What bothers me about the guy is simply what comes out of his mouth. You just cannot carefully select your opposition, turn them into boring fights, and then tell everyone who will listen that you are the greatest fighter of all time. I don’t care to listen to what a “warrior” you, how you are “willing to die in the ring,” and that you “put on exciting fights.” Sorry, Floyd, you’re thinking of Arturo Gatti. On top of that, throw in one of Floyd’s new talking points, that he is the cash-cow of boxing. Well, anyone with a few extra minutes in their day can go online and look up his PPV numbers. Take out De La Hoya (who was the draw) and Hatton (the draw) and tell me what you see.

One of Floyd’s other talking points, this time in regard to Manny Pacquiao, is “where was this guy when I was dominating in the 90s?” Where to startÔǪ Well, since Floyd doesn’t seem to live on the same planet as you and I, someone should inform him that we are presently in a what-you-done-for-me-lately world. You know who else did well for himself in the 90s? Oscar De La Hoya. It doesn’t mean he dominated anything in the 2000s. (For the record, I have no issue with Oscar). Fast forward to the last 5-6 years. Subtracting the Mayweather/Pacquiao common opponents of De La Hoya and Hatton, a sample of the fighters Floyd faced: Corley, Mitchell, Gatti, Judah, Baldomir. Now a sample of Pacquiao’s opposition: Barrera (twice), J.M. Marquez (twice), Morales (three times). Of course Floyd will revert to reminding you that he is still undefeated. Fair enough. To many boxing fans, and obviously to Floyd, that’s the most important thing. I happen to think differently. I am more impressed and have respect for the guys who are willing to fight the best fighters, who want to actually PROVE they are the best. One that immediately comes to mind is Miguel Cotto. The fact that he chose to take fights with Mosley, Margarito, Clottey, and now Pacquiao puts him in higher standing in my view.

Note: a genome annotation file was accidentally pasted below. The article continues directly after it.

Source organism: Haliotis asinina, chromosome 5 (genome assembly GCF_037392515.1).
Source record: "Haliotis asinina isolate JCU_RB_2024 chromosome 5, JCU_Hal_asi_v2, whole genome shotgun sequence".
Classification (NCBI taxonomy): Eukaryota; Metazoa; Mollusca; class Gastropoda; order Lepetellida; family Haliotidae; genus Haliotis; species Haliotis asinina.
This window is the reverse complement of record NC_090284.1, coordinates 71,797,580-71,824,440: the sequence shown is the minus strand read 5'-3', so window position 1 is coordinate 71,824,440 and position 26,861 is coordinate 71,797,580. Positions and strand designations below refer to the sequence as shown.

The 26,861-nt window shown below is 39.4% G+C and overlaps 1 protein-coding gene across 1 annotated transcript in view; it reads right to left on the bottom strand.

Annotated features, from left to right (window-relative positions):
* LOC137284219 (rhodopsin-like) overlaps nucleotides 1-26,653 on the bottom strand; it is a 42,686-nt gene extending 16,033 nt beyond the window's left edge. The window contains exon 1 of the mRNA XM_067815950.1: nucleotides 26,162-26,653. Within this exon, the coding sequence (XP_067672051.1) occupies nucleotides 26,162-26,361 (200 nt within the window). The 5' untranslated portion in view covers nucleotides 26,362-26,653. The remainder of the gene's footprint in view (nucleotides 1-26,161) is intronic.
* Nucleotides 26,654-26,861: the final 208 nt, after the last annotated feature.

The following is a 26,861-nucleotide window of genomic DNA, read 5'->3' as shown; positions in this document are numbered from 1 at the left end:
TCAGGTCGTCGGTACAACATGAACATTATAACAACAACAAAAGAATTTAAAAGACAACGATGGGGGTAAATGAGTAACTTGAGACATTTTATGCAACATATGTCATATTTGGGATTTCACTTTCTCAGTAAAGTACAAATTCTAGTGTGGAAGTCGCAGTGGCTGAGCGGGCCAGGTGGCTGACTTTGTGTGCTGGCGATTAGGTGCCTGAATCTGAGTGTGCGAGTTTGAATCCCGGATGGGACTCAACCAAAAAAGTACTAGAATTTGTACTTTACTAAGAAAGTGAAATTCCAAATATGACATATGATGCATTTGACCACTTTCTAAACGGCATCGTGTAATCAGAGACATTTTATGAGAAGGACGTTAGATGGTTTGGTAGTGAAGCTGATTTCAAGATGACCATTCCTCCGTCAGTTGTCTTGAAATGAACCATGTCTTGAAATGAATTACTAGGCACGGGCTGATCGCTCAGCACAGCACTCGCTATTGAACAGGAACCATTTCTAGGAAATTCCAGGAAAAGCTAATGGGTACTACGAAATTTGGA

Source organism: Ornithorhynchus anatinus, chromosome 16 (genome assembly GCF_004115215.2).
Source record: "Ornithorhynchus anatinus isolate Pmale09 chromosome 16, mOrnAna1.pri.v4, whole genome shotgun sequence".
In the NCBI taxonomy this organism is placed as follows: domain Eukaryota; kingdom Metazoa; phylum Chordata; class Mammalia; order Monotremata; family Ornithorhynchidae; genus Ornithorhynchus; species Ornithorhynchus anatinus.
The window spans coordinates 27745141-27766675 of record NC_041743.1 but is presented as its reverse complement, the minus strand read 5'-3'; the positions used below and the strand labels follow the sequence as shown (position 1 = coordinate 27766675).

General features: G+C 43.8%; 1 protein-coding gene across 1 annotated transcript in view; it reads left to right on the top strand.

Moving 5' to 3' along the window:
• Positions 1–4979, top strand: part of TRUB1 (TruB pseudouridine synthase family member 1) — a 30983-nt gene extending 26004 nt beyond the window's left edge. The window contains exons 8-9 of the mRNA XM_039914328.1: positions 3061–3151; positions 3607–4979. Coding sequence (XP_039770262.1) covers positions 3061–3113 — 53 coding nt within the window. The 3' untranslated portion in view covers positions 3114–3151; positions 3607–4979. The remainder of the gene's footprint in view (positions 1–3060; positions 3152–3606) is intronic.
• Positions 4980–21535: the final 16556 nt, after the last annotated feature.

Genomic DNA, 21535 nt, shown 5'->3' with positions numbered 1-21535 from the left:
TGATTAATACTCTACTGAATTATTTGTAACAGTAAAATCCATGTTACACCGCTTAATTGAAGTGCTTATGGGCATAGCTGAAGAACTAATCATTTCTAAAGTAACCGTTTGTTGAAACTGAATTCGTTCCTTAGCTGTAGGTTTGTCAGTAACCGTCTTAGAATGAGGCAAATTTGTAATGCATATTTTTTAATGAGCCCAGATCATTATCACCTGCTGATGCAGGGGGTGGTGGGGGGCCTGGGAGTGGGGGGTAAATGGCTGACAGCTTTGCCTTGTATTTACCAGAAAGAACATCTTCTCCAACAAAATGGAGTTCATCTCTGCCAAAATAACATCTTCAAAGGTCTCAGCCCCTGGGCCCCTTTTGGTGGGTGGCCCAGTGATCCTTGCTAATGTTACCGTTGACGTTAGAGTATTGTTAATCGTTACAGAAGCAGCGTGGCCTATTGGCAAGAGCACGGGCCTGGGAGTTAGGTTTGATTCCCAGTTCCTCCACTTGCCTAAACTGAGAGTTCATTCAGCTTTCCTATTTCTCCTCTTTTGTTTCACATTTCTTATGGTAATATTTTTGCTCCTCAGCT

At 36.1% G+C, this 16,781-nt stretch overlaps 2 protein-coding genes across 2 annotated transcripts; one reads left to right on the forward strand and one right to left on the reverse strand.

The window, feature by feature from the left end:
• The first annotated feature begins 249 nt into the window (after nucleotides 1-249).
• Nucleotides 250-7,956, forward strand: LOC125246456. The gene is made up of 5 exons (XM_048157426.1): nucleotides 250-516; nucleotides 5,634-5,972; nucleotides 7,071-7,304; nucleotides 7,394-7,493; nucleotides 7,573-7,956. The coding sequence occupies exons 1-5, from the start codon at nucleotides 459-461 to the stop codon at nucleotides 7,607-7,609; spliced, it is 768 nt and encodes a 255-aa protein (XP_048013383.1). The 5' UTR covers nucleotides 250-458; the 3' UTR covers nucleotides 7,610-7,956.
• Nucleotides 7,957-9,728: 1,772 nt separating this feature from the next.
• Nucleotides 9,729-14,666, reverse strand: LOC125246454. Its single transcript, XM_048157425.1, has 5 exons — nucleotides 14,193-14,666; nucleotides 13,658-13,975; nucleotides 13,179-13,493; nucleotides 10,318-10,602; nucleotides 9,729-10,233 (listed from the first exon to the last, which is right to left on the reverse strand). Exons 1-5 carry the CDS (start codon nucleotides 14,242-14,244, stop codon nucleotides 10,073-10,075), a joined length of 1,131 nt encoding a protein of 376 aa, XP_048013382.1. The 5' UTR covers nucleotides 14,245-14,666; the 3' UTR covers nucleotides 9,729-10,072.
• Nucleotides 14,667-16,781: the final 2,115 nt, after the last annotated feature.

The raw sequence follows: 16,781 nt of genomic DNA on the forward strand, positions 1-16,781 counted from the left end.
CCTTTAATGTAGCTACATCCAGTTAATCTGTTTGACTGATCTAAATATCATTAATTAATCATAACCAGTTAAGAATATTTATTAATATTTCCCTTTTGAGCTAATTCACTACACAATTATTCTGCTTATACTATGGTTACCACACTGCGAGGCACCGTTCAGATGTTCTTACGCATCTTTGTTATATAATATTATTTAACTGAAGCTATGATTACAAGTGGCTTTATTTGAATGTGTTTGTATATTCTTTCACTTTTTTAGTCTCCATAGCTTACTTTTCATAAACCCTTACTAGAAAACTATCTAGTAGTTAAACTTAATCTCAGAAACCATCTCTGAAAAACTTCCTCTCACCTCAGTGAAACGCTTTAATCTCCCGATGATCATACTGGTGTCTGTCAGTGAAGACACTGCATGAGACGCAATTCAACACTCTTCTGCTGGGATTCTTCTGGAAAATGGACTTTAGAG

Well, Doug, I’m sorry for the length of the e-mail. Hopefully it wasn’t too much rambling for ya. Thanks a lot. — Jesse, New Jersey

Your email was long but it wasn’t rambling. It made a lot of sense to my ears, particularly your point about Mayweather’s “perfect” record. I agree that having an “0” in the right column of his ledger is very important to him because he knows that as long as he’s undefeated he can claim and his fans can at least argue that he’s the world’s best boxer (and the real pin heads will argue that he’s the G.O.A.T). So long as he’s looking out for that goose egg on his record I don’t think he’s ever going to face a fighter with a realistic chance of beating him.

I’m glad you brought this up because it’s the subject of my next Mayweather-Marquez column.


Hey Dougie,
Great stuff you been writing. The 10 Mexican hopefuls was uplifting and optimistic for every Mexican and who knows chances are that a star who was not included in that list will rise out of obscurity and be the man. I've got my hopes set on Antonio DeMarco.

Also the 10 crucial ?'s for Marquez/Mayweather was brilliant. Got me all excited to see the fight. Remember you once promised that if Marquez beat Diaz impressively that you would do extensive coverage on Marquez during the lead up to his next bout. So far so good.

Any word on Mosley vs. Clottey at the Staples? Will they stack a decent undercard. They should. My wife has family in Los Angeles so that means it will be convenient for me, to spend the holidays there this year.
Finally who do you give a better shot at getting the upset win.